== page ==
"That's one of the areas, from a product standpoint, that we see changing," Bupp says. "We've developed clear adhesive products with melting points near the 400-degree Fahrenheit mark, so there's never a concern about the material actually liquefying and bleeding out. I think that's an advantage, and the fact that it's not asphalt eliminates the staining issue. We think that's a step in the right direction."
Another subtle change is slowly happening: the development of more easily installable products. "One of the products that we see used a lot is a peel-and-stick flashing that actually has a built-in adhesive," says Bupp. "It just makes life a lot easier for the contractor to be able to slap pieces together, detail inside and outside corners, and create watertight areas around door and window openings."
Many older types of material are not easy to use and, as the old adage goes, "If it's not easy, it's not getting done," or, at least not getting done right. Another factor involving ease-of-use is time. The longer it takes to get the job done, the further out payment is for the job. Pre-formed corners in copper save a lot of time when using that material; peal-and-stick flashing that incorporates most of the elements needed for the job are another approach.
Combining the two methods are pre-assembled panels developed by Mortar Net in Gary, Ind., known as TotalFlash. According to Earl Bickett, general manager of Mortar Net, "TotalFlash incorporates all of the traditional moisture control methods into pre-assembled panels. So, rather than having a variety of loose components show up at the jobsite, either on the same day, different days, or a week apart, TotalFlash comes in five-foot panels instead of rolls. The termination bar is attached at the factory; the drip edge is attached at the factory; and the moisture collection device and weep system are attached at the factory. So, they are easier to handle and more reliably attached."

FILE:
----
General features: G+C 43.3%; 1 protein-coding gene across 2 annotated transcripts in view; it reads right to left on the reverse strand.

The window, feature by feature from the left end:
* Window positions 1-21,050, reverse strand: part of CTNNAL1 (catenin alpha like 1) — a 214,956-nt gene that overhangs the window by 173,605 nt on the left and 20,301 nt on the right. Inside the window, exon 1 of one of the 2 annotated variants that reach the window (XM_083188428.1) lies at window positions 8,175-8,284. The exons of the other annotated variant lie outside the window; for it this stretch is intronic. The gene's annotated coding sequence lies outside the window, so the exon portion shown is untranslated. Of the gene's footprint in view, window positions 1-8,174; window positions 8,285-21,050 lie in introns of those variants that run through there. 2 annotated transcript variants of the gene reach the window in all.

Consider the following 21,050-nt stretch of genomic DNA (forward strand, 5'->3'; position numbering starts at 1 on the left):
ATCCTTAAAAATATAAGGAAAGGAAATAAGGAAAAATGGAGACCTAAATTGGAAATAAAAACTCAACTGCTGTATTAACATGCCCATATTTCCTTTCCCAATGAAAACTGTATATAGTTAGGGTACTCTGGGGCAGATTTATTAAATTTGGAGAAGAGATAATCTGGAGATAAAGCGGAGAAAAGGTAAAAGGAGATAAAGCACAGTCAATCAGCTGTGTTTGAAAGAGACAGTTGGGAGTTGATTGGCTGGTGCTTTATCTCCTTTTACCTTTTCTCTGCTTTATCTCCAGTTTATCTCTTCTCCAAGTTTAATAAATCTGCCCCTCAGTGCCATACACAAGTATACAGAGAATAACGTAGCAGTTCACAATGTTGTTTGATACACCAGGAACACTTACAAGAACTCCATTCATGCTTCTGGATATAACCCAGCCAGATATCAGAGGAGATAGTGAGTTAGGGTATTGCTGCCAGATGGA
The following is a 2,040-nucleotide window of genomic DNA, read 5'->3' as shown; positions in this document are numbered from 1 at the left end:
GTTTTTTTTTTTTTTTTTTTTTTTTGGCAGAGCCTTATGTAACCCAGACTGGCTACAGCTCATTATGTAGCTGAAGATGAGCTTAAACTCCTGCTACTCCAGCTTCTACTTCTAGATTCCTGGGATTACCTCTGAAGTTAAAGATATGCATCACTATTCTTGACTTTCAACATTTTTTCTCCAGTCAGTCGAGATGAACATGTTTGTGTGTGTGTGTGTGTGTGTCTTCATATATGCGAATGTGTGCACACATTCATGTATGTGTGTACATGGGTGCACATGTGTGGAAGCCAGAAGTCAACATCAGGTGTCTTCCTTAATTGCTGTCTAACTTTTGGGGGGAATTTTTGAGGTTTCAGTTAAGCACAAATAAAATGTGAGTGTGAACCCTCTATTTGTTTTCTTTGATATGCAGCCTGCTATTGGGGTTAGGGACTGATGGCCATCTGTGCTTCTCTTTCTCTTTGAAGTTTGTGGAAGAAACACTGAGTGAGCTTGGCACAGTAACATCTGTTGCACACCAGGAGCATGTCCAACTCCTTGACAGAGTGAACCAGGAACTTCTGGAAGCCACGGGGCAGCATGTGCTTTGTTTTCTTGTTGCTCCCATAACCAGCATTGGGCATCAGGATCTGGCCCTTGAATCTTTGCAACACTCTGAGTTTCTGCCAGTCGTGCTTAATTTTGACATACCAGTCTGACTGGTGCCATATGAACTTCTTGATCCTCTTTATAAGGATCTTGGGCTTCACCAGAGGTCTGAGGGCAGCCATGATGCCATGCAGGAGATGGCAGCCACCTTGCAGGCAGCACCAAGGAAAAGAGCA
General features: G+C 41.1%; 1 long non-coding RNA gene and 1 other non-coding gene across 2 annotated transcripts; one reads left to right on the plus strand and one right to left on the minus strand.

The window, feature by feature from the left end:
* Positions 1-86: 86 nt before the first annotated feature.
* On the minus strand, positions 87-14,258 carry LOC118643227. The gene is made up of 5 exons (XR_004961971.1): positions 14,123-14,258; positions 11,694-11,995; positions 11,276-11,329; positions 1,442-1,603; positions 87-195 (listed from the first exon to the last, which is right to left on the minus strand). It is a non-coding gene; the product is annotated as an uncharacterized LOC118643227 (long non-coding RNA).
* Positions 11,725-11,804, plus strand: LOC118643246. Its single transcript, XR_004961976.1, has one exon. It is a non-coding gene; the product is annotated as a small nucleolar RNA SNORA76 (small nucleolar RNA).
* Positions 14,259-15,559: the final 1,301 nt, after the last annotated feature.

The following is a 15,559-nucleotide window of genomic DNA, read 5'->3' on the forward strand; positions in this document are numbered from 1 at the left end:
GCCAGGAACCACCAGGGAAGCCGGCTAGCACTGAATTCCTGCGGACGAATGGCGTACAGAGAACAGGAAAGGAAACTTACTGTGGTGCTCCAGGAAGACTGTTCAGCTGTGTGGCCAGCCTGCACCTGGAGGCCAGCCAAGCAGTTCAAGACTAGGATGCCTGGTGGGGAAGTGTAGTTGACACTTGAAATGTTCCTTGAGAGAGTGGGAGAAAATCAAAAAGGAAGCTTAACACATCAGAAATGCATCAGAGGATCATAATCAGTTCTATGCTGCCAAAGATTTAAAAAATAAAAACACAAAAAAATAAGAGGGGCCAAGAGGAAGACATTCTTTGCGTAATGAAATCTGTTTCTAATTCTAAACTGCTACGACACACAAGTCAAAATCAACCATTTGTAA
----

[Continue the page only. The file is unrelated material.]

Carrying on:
"The lap joint is going to be six inches every time," says Bickett. "When field conditions make it difficult to enforce a consistent lap joint and consistent length of product, these panels are a big time saver."
While we hear a lot about green buildings, we often over look the green aspects of the materials we use in the buildings. Bickett acknowledges the importance of this movement, "Our components use recycled materials. At the building's 'end of life,' which hopefully would be 100 years or more, the components are recyclable: The stainless steel, the plastic and some of the other components can all be recycled."
A masonry building should last 50 to 100 years, Bickett says. "The real issue is to build it with high-quality components and systems that are not going to fail. We are involved on a building that is only three years old, where all the brick is being removed because of faulty installation or design. They built a masonry building, and now we have a lot of energy being used to remake it. There are people driving to a jobsite using gasoline and energy, and delivering materials to a jobsite. This should not have happened for another 100 years. So that is a big issue for us — to build it so that it lasts, the green aspects of it remain sustainable, and it is built properly."
Speaking of green, several other companies are noting their credentials in this area. For example, Atkins of CavClear says, "The material that we use is 100 percent recycled plastic. That helps our environment by finding a use for post-consumer plastics. Our products, the CavClear masonry mats and stone mats, as well as weep vents, provide points toward LEED credits in the recycled materials category. Both mats also help with thermal efficiencies."
Regardless of the material used, picking the right flashing and drainage materials and designs is critical for long-lasting, stain- and efflorescence-free walls. Don't get stuck in the past. Look at what is available in new approaches to flashing and drainage.
About the Author
Tom Inglesby is a San Diego-based freelance writer whose work has appeared in numerous online and print publications. He is the winner of the Construction Writers Association's 2002 Boger Award for Special Reports.